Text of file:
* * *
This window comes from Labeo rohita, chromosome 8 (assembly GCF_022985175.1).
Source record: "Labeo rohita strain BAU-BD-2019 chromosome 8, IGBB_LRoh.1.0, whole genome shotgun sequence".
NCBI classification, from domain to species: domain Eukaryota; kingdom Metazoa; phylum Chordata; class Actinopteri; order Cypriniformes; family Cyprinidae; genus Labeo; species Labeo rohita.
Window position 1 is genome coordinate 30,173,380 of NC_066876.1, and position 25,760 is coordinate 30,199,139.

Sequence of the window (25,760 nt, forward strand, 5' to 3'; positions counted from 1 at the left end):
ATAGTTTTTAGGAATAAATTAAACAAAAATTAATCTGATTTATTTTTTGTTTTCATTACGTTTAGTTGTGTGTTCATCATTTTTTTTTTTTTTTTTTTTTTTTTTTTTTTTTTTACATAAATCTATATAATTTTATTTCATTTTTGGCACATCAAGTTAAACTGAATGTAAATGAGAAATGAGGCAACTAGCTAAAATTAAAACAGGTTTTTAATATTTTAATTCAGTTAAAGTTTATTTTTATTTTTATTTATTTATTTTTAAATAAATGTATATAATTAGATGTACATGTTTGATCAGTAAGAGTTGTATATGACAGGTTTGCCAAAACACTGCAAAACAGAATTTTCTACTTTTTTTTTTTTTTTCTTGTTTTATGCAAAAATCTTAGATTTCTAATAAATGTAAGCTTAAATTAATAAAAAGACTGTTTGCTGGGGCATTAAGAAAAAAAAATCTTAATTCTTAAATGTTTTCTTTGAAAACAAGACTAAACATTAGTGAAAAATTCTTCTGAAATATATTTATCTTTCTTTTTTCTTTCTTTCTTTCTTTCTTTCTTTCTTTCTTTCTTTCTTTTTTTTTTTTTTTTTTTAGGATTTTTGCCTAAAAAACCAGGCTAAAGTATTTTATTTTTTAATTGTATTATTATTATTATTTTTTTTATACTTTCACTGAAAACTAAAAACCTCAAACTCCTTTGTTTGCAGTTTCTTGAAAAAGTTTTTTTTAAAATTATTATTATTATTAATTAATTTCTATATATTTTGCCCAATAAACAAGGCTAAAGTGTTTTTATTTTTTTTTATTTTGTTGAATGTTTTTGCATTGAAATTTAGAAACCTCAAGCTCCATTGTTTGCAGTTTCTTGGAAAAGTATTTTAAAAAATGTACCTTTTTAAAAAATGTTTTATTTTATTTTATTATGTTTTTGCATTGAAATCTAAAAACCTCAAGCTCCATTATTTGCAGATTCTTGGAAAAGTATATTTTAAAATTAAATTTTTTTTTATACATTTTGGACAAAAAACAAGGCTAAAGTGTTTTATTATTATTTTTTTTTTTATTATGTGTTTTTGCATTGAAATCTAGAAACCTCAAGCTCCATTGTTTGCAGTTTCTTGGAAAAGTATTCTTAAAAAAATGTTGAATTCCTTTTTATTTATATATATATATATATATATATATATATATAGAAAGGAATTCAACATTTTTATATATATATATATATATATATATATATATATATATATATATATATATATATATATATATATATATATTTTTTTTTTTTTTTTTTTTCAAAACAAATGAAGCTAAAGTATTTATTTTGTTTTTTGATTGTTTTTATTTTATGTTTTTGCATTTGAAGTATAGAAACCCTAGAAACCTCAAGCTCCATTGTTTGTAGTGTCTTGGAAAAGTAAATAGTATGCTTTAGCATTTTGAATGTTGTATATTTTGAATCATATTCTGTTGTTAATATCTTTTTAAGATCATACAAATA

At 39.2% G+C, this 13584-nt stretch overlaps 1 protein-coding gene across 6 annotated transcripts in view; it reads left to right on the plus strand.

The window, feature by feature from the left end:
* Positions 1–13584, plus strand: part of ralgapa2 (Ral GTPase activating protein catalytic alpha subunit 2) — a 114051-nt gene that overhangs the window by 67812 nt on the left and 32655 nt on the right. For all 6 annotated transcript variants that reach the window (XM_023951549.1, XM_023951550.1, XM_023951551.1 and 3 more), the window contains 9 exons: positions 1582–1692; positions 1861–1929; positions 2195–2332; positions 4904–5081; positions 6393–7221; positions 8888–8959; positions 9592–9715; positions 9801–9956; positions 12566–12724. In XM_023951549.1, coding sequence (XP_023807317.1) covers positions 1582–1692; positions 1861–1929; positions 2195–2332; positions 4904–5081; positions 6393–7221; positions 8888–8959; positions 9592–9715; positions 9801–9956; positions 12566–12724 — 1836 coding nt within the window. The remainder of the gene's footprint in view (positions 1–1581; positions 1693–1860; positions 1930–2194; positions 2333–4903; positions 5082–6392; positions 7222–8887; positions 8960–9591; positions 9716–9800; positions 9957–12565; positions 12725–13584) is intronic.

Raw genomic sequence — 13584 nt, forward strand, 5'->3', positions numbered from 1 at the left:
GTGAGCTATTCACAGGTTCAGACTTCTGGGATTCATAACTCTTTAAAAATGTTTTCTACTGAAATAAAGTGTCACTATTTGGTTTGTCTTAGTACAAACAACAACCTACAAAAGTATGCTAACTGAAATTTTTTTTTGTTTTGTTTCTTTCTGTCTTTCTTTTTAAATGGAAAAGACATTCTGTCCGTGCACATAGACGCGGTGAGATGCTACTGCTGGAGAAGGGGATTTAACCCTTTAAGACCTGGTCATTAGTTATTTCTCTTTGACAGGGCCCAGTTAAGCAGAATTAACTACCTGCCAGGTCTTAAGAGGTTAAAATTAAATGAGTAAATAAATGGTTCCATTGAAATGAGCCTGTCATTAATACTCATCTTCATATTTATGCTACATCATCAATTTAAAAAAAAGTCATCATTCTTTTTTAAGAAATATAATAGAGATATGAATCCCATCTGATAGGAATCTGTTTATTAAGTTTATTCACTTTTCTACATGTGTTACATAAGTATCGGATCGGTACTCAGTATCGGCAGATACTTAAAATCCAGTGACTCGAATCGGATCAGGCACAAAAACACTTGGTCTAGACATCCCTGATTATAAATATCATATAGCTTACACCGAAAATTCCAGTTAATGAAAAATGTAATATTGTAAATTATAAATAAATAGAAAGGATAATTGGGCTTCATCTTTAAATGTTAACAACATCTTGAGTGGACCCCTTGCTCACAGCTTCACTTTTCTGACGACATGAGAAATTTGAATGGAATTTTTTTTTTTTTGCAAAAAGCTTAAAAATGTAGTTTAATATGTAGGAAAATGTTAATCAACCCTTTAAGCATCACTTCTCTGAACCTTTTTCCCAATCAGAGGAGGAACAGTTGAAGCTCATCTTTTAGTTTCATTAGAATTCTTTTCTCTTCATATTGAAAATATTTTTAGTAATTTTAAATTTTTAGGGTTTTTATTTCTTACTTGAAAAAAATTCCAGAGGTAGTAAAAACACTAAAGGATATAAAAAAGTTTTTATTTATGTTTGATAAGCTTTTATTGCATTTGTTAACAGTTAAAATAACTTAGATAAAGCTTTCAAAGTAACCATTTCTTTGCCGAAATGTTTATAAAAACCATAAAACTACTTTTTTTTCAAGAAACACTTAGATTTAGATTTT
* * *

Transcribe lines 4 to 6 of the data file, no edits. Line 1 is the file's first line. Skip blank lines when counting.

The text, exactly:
Window position 1 is genome coordinate 30,173,380 of NC_066876.1, and position 25,760 is coordinate 30,199,139.

Sequence of the window (25,760 nt, forward strand, 5' to 3'; positions counted from 1 at the left end):
ATAGTTTTTAGGAATAAATTAAACAAAAATTAATCTGATTTATTTTTTGTTTTCATTACGTTTAGTTGTGTGTTCATCATTTTTTTTTTTTTTTTTTTTTTTTTTTTTTTTTTTACATAAATCTATATAATTTTATTTCATTTTTGGCACATCAAGTTAAACTGAATGTAAATGAGAAATGAGGCAACTAGCTAAAATTAAAACAGGTTTTTAATATTTTAATTCAGTTAAAGTTTATTTTTATTTTTATTTATTTATTTTTAAATAAATGTATATAATTAGATGTACATGTTTGATCAGTAAGAGTTGTATATGACAGGTTTGCCAAAACACTGCAAAACAGAATTTTCTACTTTTTTTTTTTTTTTCTTGTTTTATGCAAAAATCTTAGATTTCTAATAAATGTAAGCTTAAATTAATAAAAAGACTGTTTGCTGGGGCATTAAGAAAAAAAAATCTTAATTCTTAAATGTTTTCTTTGAAAACAAGACTAAACATTAGTGAAAAATTCTTCTGAAATATATTTATCTTTCTTTTTTCTTTCTTTCTTTCTTTCTTTCTTTCTTTCTTTCTTTCTTTTTTTTTTTTTTTTTTTAGGATTTTTGCCTAAAAAACCAGGCTAAAGTATTTTATTTTTTAATTGTATTATTATTATTATTTTTTTTATACTTTCACTGAAAACTAAAAACCTCAAACTCCTTTGTTTGCAGTTTCTTGAAAAAGTTTTTTTTAAAATTATTATTATTATTAATTAATTTCTATATATTTTGCCCAATAAACAAGGCTAAAGTGTTTTTATTTTTTTTTATTTTGTTGAATGTTTTTGCATTGAAATTTAGAAACCTCAAGCTCCATTGTTTGCAGTTTCTTGGAAAAGTATTTTAAAAAATGTACCTTTTTAAAAAATGTTTTATTTTATTTTATTATGTTTTTGCATTGAAATCTAAAAACCTCAAGCTCCATTATTTGCAGATTCTTGGAAAAGTATATTTTAAAATTAAATTTTTTTTTATACATTTTGGACAAAAAACAAGGCTAAAGTGTTTTATTATTATTTTTTTTTTTATTATGTGTTTTTGCATTGAAATCTAGAAACCTCAAGCTCCATTGTTTGCAGTTTCTTGGAAAAGTATTCTTAAAAAAATGTTGAATTCCTTTTTATTTATATATATATATATATATATATATATATATAGAAAGGAATTCAACATTTTTATATATATATATATATATATATATATATATATATATATATATATATATATATATATATATATATATATTTTTTTTTTTTTTTTTTTTCAAAACAAATGAAGCTAAAGTATTTATTTTGTTTTTTGATTGTTTTTATTTTATGTTTTTGCATTTGAAGTATAGAAACCCTAGAAACCTCAAGCTCCATTGTTTGTAGTGTCTTGGAAAAGTAAATAGTATGCTTTAGCATTTTGAATGTTGTATATTTTGAATCATATTCTGTTGTTAATATCTTTTTAAGATCATACAAATA